Tuesday, October 11, 2005

[Essay] Losing

If there’s any insult that will last through the ages, it’s being called a loser. No one wants to lose after all. But perhaps what makes losing so painful is the fact that it’s equated with failure, and people in general have feared the big F word.

It’s always been my belief that failure isn’t something that one should fear. Should one dislike it? Of course. It’ll motivate you not to make the same mistake the next time. But in the event that it does happen, instead of whining and feeling sorry for yourself, the proper attitude should be what we can learn from it. And if you look at the cycle of human history, one of the best ways people have learned is by making mistakes. Avoid it when you can, but embrace the lessons it teaches when it does happen. Of course having said that, failure is inevitable. We can’t be great at everything (although we can always strive for it), and sometimes, one must take risks in order to gain great rewards. That means getting hurt, but pain avoidance isn’t always the best medicine.

As I said, no one likes losing, including me. But there is one instance when a small part of myself cherishes it. The one time I don’t mind losing is when I’m playing games. One might think it’s due to the fact that there’s little to lose in a “game”. Well, Poker is a game and various people have lots their lives playing it. Even playing something as simple as Monopoly takes away something valuable from you: time. So even in playing games, a person has something to lose. Granted, it’s not as financially disastrous as losing your job, but losing a game is far from a pleasurable experience.

If truth be told, I don’t mind losing a game the first time. For one thing, it teaches me how to play the game. It’s by making mistakes that we learn the important moves or tactics in a game, what to do and what not to do. Sometimes, when we’re pressed into a corner, we suddenly discover alternatives or consider strategies we wouldn’t have ordinarily considered. But let’s say you lost, and you didn’t learn anything from it. I still take a small pleasure in losing because I don’t like defeat, and suddenly there’s a drive in me to succeed. I develop a persistence to succeed, and my mind suddenly becomes active and all my energies are devoted to winning. It doesn’t matter if I have to lose 99 times to win my 100th game. I just hope my opponent has the same persistence as I do so that I can truly say that my skill has developed.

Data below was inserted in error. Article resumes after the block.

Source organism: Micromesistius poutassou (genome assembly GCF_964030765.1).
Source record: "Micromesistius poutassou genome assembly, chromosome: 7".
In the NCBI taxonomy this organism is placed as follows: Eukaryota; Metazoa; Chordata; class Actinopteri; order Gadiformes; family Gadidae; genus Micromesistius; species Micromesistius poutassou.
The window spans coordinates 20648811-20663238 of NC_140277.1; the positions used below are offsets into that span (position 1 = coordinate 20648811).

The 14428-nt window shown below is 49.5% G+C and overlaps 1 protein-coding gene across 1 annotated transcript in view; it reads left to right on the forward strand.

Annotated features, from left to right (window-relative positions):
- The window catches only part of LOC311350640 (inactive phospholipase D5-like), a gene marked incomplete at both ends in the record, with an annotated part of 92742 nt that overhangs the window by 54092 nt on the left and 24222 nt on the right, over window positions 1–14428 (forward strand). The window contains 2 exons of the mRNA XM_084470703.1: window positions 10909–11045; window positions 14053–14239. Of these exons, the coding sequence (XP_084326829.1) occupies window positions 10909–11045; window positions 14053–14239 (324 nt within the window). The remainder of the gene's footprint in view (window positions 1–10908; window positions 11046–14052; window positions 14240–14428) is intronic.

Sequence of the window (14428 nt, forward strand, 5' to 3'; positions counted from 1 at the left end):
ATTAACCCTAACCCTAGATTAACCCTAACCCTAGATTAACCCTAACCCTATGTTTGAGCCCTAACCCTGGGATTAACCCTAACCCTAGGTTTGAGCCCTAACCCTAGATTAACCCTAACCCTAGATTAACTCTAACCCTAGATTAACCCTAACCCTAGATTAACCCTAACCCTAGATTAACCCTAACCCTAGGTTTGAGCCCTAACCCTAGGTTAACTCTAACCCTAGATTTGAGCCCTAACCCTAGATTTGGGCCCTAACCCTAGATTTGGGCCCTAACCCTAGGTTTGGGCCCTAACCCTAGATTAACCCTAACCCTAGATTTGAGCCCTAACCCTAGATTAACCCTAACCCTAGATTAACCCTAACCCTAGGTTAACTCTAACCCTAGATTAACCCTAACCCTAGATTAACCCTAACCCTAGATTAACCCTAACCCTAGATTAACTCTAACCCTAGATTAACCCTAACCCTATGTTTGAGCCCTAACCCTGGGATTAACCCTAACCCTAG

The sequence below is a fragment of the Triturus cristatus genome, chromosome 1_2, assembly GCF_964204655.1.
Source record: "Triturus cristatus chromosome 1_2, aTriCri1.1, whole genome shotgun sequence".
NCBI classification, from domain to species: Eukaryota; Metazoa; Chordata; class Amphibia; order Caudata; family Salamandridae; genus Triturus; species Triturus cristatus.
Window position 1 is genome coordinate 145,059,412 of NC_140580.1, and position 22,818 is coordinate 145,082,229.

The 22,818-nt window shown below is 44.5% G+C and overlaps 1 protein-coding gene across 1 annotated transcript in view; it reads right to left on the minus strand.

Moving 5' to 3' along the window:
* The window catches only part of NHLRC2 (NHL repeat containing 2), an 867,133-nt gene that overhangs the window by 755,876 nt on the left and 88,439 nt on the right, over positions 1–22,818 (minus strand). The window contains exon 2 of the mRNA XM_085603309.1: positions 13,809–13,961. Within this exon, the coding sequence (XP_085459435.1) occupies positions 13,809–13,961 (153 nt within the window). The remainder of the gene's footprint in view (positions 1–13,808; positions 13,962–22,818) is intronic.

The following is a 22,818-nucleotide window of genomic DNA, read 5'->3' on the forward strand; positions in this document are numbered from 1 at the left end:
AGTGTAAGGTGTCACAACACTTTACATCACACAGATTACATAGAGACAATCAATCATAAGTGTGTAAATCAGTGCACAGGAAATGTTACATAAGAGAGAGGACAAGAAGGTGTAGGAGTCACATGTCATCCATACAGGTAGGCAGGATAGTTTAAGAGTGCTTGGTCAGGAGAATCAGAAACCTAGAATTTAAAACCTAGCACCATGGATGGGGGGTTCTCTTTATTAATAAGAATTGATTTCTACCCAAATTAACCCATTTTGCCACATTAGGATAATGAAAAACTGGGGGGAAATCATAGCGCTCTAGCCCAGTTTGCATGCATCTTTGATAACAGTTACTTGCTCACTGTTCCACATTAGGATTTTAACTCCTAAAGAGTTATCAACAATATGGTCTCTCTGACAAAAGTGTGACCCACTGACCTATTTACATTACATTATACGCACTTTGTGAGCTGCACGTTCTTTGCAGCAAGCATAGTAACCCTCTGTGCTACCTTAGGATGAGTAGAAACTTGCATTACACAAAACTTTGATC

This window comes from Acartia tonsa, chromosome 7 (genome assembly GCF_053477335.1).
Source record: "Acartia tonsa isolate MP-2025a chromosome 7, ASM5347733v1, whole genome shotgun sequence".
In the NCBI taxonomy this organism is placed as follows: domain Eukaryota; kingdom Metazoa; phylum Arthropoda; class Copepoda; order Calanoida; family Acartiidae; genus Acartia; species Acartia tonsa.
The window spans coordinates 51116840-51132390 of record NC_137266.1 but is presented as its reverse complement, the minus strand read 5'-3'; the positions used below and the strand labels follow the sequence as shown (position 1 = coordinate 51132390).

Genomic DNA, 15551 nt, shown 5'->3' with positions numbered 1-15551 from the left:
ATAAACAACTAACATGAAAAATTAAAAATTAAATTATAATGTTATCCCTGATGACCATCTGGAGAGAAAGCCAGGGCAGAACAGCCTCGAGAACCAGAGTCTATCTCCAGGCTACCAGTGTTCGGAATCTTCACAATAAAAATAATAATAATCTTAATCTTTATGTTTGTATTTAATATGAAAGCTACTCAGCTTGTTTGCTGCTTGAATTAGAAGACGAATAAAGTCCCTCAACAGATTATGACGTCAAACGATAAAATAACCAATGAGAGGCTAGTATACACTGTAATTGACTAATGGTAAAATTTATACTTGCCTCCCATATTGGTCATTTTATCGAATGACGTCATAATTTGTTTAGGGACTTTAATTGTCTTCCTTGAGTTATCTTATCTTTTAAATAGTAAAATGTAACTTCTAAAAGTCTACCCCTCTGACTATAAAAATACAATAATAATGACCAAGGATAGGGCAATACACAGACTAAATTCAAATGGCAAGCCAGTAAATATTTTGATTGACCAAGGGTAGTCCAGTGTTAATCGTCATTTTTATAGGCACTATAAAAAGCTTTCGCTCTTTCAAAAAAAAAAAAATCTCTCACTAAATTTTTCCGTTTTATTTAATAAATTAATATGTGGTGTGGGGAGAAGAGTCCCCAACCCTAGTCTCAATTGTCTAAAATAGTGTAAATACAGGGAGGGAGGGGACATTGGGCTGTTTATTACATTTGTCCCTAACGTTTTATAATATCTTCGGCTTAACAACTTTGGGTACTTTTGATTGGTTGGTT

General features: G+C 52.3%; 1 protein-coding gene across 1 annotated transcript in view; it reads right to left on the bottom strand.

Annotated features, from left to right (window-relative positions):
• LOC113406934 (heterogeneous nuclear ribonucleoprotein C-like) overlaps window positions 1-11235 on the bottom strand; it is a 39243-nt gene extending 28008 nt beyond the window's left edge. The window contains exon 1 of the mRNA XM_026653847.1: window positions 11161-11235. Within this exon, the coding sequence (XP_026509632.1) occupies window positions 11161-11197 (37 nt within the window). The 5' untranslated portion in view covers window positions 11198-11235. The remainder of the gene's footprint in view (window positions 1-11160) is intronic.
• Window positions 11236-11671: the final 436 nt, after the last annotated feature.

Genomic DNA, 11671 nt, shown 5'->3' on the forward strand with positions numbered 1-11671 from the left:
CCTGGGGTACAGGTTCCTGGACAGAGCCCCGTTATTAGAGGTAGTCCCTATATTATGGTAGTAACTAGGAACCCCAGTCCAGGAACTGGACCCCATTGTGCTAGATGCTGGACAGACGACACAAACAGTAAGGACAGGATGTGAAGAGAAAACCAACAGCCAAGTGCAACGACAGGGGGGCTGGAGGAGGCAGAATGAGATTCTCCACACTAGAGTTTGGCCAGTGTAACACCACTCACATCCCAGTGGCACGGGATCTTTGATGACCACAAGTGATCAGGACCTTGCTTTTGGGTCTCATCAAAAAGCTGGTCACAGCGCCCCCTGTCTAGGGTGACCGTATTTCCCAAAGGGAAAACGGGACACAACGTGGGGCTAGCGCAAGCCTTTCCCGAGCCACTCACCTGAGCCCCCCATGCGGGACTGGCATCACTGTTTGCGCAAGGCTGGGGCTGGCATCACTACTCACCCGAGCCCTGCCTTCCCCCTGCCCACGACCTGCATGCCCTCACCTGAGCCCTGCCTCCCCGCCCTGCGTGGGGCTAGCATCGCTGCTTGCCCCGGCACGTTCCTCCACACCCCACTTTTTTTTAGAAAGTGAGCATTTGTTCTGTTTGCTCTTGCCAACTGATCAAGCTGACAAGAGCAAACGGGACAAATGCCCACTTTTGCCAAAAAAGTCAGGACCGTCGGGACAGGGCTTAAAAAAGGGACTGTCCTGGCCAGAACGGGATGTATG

This mentality of mine applies to all kinds of games I play, whether it’s card games, board games, video games, or *gasp*, even sports. Just the other day, my interest in Warcraft 3 has been rekindled by playing a match on one of its custom scenarios. I’ve been training ever since.

Of course I don’t think I’m the only person who acts like this. I’m sure there are other people who are motivated by such things. It might not be games in general but one particular passion of theirs. It might be not getting the proper music notes right, or forgetting a line in a soliloquy, or not getting the right taste when cooking a meal. Despite the failure, there’s a drive to succeed and improve.

Sadly, this isn’t a trait we apply to everything. We’re selective about it, choosing which circumstances it functions. There’s a desire to improve despite previous failure, but only on select fields of interests. An athlete might possess the drive to win during a sports competition, but not during his academic exam. A writer might struggle to find the appropriate word in a story, but not the right equation to solve a mathematics problem. In a way, we limit ourselves, not because we’re incapable of developing the right mentality, but because we don’t apply it. We already have the right mentality, as can be seen in some of our habits. It’s just not universally applied.

Losing isn’t always such a bad thing. Sometimes, it’s a matter of perspective. We can’t always choose whether we’ll win or lose (although we can strive for it), but the one thing we can determine is how we perceive it. Sadly, the human mind can be intractable if we leave it alone.

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